<-2002

2003

2004->

2003-team

2003-robot

The game was Stack Attack. This was the first year the game included an autonomous mode. We spent much of the build season developing the robot’s drive train. Then we ended up waiting a while for the frame to be welded. The result was there was minimal time left for software. We got the robot running and had not worked on the autonomous code very much when we ran out of time and had to put the robot in the shipping crate. Mr. Swartley went back to the school for something (this was before we had ubiquitous email access) and found out the robot ship date had been postponed by two days due to an east coast snowstorm. We took it out of the crate and spent the next two evenings developing software for the new autonomous mode. Our autonomous mode enabled us to drive up the ramp in seconds to knock the vast majority of the crates to our side of the field. The team competed at both the St. Louis Regional and the Championship event held in Houston. At the St. Louis Regional, we were partnering with 16 & 356 and lost in the semi-final round. The championship in Houston also went well. We were the #8 seed in the Newton Division. Students on the team felt strongly that the team name should be the Swartdogs, in a tribute to the founder of the team and Cedar Falls High School physics teacher, Mr. Swartley. Mr. Swartley discouraged the team name, but the students had it announced before matches anyway! We had to once again change our build site, this year working in the back of a Cedar Falls Utilities building.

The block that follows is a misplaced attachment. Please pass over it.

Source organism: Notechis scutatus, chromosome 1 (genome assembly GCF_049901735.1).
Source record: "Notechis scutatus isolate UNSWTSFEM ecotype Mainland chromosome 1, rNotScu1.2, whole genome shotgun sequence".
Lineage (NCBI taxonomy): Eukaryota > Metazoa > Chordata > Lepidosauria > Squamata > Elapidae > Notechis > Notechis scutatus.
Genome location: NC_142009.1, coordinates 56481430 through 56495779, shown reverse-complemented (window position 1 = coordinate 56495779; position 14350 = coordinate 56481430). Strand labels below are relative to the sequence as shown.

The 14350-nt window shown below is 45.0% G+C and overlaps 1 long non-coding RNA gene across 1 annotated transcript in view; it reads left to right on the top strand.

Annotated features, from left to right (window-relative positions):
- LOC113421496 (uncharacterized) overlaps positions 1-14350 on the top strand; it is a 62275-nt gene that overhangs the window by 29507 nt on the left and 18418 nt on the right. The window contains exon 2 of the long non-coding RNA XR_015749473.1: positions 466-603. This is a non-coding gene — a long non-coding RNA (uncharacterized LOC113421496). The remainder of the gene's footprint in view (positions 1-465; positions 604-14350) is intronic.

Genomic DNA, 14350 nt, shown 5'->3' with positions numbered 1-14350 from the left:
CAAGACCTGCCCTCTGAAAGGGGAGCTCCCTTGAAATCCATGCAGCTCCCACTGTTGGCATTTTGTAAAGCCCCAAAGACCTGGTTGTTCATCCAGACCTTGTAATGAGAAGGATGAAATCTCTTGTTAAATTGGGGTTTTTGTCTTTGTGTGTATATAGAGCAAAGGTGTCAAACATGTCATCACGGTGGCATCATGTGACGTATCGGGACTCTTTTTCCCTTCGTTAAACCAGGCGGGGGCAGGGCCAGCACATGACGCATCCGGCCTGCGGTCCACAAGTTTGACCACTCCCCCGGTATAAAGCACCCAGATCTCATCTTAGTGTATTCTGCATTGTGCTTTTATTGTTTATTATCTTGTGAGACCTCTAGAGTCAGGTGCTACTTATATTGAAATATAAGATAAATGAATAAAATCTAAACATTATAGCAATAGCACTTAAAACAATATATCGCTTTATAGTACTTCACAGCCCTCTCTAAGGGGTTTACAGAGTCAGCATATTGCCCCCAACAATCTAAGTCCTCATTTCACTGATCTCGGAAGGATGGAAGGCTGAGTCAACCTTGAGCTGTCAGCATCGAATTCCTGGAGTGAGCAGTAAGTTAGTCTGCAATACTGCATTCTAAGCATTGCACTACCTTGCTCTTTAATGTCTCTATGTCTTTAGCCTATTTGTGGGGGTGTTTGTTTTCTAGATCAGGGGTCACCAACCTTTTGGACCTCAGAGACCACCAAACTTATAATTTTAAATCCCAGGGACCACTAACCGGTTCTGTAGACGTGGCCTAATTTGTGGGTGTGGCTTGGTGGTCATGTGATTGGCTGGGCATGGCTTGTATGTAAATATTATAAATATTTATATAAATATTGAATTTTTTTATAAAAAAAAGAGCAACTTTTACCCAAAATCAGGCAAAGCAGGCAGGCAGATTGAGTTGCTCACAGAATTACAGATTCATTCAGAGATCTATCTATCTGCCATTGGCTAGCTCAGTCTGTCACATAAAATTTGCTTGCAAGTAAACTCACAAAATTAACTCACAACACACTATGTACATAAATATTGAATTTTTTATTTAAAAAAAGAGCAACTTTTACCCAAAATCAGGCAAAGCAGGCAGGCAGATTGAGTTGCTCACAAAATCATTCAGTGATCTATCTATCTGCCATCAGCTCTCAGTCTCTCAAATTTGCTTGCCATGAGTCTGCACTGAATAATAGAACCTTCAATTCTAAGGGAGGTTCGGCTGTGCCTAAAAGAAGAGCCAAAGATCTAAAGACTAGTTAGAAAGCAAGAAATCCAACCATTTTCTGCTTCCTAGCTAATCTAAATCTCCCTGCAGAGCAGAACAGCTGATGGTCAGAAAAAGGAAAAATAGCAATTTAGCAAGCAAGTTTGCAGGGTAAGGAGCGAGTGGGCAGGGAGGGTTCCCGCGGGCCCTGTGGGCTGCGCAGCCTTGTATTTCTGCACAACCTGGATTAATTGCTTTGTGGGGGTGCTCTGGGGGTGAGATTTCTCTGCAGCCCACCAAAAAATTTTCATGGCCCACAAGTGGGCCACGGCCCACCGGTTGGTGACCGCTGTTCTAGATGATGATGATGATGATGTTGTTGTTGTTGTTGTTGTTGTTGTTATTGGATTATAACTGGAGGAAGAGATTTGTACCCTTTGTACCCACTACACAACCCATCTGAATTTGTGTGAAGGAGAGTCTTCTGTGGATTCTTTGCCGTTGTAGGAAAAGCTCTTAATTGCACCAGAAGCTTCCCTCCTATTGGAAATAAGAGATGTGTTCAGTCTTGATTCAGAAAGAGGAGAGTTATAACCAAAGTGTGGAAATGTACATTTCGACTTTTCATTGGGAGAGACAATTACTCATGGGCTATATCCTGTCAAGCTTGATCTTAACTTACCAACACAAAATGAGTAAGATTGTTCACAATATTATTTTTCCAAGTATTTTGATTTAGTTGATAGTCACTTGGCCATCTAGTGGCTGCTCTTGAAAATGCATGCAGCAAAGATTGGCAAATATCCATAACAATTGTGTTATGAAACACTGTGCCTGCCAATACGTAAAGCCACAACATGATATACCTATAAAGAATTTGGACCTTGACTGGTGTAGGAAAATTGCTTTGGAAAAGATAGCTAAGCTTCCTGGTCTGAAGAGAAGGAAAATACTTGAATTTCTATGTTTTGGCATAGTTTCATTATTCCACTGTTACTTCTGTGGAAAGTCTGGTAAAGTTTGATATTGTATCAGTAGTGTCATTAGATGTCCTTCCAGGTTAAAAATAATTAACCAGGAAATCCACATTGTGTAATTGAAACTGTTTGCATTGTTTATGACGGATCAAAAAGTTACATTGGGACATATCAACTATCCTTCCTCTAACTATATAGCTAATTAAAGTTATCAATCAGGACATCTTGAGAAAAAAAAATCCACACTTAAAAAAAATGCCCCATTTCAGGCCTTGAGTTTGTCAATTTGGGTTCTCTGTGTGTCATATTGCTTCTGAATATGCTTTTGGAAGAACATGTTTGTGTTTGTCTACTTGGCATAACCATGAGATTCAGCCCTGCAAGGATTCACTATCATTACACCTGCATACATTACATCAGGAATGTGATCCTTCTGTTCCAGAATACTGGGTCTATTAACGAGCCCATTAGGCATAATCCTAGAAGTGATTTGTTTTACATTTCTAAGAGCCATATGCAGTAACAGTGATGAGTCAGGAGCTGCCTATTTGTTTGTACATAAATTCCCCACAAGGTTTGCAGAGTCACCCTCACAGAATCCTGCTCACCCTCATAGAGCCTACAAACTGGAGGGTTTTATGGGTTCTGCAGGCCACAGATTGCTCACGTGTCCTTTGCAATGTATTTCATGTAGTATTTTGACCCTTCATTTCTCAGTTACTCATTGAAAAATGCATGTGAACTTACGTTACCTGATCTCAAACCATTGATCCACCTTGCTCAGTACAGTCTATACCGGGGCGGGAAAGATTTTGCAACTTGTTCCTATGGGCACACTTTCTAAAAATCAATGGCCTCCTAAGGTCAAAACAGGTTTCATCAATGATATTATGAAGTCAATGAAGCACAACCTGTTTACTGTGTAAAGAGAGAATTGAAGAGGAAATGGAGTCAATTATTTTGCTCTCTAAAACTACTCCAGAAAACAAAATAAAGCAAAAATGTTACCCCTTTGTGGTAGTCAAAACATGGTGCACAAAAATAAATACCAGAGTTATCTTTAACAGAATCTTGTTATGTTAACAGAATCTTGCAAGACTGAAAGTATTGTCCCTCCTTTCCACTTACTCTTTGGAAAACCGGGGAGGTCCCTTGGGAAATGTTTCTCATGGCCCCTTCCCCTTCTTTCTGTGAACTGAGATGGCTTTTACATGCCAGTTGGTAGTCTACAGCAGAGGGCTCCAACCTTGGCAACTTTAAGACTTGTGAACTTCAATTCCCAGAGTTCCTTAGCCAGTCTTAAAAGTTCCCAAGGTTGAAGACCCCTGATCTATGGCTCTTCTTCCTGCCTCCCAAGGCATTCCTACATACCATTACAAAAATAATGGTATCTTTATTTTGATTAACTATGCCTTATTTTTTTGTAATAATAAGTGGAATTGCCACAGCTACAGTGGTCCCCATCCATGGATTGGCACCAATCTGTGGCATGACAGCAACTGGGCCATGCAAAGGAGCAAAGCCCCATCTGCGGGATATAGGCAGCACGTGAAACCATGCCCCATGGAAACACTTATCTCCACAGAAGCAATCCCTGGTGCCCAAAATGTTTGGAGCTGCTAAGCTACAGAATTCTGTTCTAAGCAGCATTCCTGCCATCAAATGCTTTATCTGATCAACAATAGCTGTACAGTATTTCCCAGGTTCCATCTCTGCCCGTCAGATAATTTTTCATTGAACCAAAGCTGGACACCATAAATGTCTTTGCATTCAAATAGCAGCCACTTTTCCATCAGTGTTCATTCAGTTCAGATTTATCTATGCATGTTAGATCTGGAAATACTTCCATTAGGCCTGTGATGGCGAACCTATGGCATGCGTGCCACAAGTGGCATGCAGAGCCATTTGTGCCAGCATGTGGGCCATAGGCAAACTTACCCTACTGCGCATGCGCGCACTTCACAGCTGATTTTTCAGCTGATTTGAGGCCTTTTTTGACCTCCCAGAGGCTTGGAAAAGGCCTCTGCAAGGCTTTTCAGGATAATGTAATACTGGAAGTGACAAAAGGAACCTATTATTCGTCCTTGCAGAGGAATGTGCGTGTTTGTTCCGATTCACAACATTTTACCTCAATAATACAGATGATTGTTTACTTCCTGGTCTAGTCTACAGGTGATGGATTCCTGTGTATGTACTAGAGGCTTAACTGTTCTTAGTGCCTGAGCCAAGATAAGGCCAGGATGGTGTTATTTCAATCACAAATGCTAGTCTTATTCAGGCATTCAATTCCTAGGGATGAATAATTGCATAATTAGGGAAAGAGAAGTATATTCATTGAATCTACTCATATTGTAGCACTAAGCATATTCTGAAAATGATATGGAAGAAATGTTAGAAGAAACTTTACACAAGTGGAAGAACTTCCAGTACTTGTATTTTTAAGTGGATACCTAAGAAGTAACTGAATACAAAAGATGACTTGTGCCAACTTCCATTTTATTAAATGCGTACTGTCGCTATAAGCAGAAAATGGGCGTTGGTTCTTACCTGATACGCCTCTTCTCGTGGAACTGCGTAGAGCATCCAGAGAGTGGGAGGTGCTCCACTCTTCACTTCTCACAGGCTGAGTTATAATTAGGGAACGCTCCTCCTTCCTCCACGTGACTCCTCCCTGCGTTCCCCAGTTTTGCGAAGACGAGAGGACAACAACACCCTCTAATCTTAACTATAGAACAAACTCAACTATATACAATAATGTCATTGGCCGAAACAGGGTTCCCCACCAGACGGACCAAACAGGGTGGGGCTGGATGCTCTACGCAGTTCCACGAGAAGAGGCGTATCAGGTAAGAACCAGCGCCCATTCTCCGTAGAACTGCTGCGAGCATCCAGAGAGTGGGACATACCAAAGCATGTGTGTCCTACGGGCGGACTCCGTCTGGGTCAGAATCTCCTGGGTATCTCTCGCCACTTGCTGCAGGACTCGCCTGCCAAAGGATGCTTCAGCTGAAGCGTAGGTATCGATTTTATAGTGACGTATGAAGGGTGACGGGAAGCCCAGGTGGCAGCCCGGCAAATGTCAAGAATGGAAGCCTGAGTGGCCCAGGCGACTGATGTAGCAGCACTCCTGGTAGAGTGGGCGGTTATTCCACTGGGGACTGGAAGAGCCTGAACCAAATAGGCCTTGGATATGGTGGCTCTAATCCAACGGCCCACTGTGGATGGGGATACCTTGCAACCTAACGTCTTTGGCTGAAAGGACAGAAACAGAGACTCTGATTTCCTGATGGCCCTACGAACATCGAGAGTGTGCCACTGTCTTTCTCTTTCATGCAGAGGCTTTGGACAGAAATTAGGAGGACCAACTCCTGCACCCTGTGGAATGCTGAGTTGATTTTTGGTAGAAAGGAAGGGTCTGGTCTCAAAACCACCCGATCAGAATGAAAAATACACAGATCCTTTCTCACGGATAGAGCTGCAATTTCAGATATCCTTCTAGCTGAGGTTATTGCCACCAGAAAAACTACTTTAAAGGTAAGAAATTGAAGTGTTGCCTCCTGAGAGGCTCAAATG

Stack Attack is the 2003 FRC game. The two alliances of 2 robots competed to win by moving large Sterilite bins into their zone and arranging them into stacks. The more bins and the higher the stack, the more points you scored.

The autonomous mode started with the robots attempting to knock down the opposing alliance stack.

During the human controlled portion, robots would attempt to keep the most number of bins on their side, and prevent the opposing teams from getting bins onto their scoring area and knocking down opposing stacks. Robots that were capable of stacking were important as they were needed to rebuild stacks when they were knocked down.